Guy Blaché was born in 1873, as Alice Guy, to a convent-educated French mother who had been set up to marry an older, French-Chilean intellectual. Although her life began amid fairly traditional bourgeois circumstances, there were signs early on that Guy Blaché might be destined for an unusual path. Her father owned bookstores in Valparaiso and Santiago, and her pregnant mother insisted on traveling by boat from Chile to France, just so her daughter could be born in Paris.
Having learned stenography as a young woman, Guy Blaché applied in 1894 for a secretarial job with Léon Gaumont, one of several French inventors experimenting with the potential of early cinematography. Men like Gaumont and the Lumière brothers, who patented and presented an early cinematograph in 1895, were focused then on the mechanics of moving pictures as a way to document real life: workers leaving a factory, crowds gathered for a parade, trains traveling along tracks.
But Guy Blaché saw a different path.
“I thought that one might do better than these demonstration films,” she wrote in her witty autobiography, “The Memoirs of Alice Guy Blaché.” “Gathering my courage, I timidly proposed to Gaumont that I might write one or two little scenes and have a few friends perform in them.”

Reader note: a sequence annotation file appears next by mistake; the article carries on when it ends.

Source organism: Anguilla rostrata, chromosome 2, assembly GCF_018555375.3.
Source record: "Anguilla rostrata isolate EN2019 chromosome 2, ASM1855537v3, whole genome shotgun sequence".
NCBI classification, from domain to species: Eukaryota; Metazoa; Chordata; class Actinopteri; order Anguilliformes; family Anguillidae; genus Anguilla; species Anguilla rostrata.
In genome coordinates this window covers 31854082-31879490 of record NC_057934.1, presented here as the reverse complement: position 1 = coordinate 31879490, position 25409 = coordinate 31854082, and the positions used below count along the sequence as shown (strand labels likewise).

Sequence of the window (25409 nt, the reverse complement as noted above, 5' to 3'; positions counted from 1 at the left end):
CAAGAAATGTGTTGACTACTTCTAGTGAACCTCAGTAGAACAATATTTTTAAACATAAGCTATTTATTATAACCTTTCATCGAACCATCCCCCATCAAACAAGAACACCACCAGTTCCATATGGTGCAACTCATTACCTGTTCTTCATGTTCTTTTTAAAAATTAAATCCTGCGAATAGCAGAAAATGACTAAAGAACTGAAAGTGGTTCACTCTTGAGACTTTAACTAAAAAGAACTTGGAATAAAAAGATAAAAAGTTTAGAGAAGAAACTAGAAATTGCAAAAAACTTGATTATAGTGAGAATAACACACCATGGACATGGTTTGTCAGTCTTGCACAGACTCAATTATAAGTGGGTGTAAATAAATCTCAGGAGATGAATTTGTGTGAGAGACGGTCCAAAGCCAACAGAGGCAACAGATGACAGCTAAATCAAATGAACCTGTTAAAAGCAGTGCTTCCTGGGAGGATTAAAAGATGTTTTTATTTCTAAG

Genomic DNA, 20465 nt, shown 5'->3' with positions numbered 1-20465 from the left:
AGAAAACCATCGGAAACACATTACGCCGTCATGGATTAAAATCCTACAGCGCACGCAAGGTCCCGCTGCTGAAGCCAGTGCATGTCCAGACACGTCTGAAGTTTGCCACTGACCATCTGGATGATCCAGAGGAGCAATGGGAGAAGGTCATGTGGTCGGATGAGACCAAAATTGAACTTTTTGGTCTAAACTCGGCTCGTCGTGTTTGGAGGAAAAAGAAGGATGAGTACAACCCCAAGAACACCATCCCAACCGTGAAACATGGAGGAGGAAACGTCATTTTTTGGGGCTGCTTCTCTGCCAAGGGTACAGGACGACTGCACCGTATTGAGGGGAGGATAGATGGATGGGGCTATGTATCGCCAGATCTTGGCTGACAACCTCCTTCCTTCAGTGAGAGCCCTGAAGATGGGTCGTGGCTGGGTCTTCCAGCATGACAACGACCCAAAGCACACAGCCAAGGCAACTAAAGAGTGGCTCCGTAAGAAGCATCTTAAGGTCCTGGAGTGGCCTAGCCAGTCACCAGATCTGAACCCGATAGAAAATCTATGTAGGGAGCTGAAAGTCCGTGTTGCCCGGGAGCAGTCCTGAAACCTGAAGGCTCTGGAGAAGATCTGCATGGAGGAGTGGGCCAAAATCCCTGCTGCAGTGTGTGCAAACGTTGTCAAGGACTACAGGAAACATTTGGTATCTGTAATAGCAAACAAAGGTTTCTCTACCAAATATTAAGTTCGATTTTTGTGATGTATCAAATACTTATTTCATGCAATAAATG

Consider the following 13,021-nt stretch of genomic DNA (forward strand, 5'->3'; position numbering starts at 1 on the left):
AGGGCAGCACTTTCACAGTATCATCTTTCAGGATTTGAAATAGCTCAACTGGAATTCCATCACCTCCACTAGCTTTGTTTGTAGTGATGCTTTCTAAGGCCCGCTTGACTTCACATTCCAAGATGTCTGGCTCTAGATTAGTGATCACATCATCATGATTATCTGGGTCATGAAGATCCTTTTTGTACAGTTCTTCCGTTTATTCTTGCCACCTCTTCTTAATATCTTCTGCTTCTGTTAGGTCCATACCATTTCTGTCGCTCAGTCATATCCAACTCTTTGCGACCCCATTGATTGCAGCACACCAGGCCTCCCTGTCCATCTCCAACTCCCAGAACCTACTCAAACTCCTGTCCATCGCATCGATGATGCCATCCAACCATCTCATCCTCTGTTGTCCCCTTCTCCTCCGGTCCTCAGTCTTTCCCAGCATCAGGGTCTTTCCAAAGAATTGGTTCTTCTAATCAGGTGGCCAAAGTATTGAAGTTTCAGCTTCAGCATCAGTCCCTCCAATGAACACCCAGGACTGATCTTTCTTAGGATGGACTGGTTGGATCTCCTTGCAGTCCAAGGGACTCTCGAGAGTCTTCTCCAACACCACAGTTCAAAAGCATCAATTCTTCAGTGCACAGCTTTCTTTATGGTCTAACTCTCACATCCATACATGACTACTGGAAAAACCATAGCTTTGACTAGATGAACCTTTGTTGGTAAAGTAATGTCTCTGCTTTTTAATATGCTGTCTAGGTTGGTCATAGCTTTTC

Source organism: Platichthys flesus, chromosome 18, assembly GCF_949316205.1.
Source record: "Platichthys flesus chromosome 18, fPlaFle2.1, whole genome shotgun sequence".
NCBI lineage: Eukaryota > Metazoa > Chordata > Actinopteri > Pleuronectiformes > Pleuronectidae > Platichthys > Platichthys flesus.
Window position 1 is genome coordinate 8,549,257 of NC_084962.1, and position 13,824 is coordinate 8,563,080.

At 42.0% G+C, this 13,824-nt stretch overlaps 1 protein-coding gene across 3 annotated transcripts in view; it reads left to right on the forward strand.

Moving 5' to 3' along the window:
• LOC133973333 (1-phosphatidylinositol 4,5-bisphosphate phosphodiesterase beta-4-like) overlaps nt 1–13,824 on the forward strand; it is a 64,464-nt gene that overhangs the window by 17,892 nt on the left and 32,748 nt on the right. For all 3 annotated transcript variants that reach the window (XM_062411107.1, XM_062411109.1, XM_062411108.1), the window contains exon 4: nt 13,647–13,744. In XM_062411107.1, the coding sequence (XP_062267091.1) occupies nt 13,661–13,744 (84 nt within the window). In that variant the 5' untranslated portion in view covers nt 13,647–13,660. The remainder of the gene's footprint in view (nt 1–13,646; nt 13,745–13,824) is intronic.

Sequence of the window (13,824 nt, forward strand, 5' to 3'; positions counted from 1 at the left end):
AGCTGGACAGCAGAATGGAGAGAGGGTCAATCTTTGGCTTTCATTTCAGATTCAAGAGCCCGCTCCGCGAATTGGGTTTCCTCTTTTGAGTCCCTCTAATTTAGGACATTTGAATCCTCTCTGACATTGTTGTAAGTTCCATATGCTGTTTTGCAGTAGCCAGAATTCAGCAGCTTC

Gaumont agreed to her request, but that was only, she wrote, “on the express condition that this would not interfere with my secretarial duties.” Soon enough she had dispensed with those duties for an expanding list of others: location scout, casting director, costume designer, cinematographer, editor, writer, director and producer.
Her first film, a short called “The Cabbage Fairy,” was one of the earliest fiction films ever made, offering a charming twist on the question, Where do babies come from? (The answer, at least in 1896, was that they’re born in cabbage patches.)
Over the next 23 years, Guy Blaché blazed a variety of narrative and artistic trails. She made comedies, adventures and romances. She made thrillers, melodramas and westerns. She made religious epics and documentaries, never hesitating to expand into new or provocative domains.